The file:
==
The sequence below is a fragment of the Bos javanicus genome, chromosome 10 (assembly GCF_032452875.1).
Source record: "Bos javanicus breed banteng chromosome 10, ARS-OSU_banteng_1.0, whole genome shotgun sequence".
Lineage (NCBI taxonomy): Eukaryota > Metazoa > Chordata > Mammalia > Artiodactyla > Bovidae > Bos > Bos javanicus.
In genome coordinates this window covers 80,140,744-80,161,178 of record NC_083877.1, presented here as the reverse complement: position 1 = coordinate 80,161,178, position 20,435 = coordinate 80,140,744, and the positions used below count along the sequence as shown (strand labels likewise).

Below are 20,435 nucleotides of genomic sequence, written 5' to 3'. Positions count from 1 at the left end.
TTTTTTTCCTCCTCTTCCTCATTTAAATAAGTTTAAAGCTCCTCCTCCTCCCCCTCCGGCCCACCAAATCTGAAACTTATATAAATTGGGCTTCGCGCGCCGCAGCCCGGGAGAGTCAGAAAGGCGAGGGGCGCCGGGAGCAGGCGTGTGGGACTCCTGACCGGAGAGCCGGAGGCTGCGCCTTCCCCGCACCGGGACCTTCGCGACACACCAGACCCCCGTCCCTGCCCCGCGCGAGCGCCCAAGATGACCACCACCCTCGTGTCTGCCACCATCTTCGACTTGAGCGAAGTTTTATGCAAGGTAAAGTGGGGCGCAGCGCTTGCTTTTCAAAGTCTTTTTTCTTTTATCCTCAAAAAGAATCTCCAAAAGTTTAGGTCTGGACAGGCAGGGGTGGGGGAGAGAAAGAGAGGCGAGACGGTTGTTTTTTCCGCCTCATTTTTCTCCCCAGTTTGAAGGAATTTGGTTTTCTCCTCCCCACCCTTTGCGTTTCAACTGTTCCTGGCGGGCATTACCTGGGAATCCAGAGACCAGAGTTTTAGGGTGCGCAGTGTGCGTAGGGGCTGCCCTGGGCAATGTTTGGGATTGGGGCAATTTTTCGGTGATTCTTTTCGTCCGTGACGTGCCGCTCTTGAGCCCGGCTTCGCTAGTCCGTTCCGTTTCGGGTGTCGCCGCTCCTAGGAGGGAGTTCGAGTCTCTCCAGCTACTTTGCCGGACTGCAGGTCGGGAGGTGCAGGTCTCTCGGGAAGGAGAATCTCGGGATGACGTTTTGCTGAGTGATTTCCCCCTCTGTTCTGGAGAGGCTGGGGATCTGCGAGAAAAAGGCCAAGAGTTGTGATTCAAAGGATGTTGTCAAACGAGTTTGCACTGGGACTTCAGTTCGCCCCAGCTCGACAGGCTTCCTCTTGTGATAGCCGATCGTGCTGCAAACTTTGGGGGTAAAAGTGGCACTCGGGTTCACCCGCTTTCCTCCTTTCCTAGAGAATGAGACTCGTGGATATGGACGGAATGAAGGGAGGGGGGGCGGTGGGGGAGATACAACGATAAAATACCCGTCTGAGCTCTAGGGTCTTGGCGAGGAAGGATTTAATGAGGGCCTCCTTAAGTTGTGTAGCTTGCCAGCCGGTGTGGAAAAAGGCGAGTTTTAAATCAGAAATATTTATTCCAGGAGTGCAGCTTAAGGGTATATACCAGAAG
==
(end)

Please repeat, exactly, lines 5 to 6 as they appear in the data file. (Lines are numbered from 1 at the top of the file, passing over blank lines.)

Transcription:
Below are 20,435 nucleotides of genomic sequence, written 5' to 3'. Positions count from 1 at the left end.
TTTTTTTCCTCCTCTTCCTCATTTAAATAAGTTTAAAGCTCCTCCTCCTCCCCCTCCGGCCCACCAAATCTGAAACTTATATAAATTGGGCTTCGCGCGCCGCAGCCCGGGAGAGTCAGAAAGGCGAGGGGCGCCGGGAGCAGGCGTGTGGGACTCCTGACCGGAGAGCCGGAGGCTGCGCCTTCCCCGCACCGGGACCTTCGCGACACACCAGACCCCCGTCCCTGCCCCGCGCGAGCGCCCAAGATGACCACCACCCTCGTGTCTGCCACCATCTTCGACTTGAGCGAAGTTTTATGCAAGGTAAAGTGGGGCGCAGCGCTTGCTTTTCAAAGTCTTTTTTCTTTTATCCTCAAAAAGAATCTCCAAAAGTTTAGGTCTGGACAGGCAGGGGTGGGGGAGAGAAAGAGAGGCGAGACGGTTGTTTTTTCCGCCTCATTTTTCTCCCCAGTTTGAAGGAATTTGGTTTTCTCCTCCCCACCCTTTGCGTTTCAACTGTTCCTGGCGGGCATTACCTGGGAATCCAGAGACCAGAGTTTTAGGGTGCGCAGTGTGCGTAGGGGCTGCCCTGGGCAATGTTTGGGATTGGGGCAATTTTTCGGTGATTCTTTTCGTCCGTGACGTGCCGCTCTTGAGCCCGGCTTCGCTAGTCCGTTCCGTTTCGGGTGTCGCCGCTCCTAGGAGGGAGTTCGAGTCTCTCCAGCTACTTTGCCGGACTGCAGGTCGGGAGGTGCAGGTCTCTCGGGAAGGAGAATCTCGGGATGACGTTTTGCTGAGTGATTTCCCCCTCTGTTCTGGAGAGGCTGGGGATCTGCGAGAAAAAGGCCAAGAGTTGTGATTCAAAGGATGTTGTCAAACGAGTTTGCACTGGGACTTCAGTTCGCCCCAGCTCGACAGGCTTCCTCTTGTGATAGCCGATCGTGCTGCAAACTTTGGGGGTAAAAGTGGCACTCGGGTTCACCCGCTTTCCTCCTTTCCTAGAGAATGAGACTCGTGGATATGGACGGAATGAAGGGAGGGGGGGCGGTGGGGGAGATACAACGATAAAATACCCGTCTGAGCTCTAGGGTCTTGGCGAGGAAGGATTTAATGAGGGCCTCCTTAAGTTGTGTAGCTTGCCAGCCGGTGTGGAAAAAGGCGAGTTTTAAATCAGAAATATTTATTCCAGGAGTGCAGCTTAAGGGTATATACCAGAAG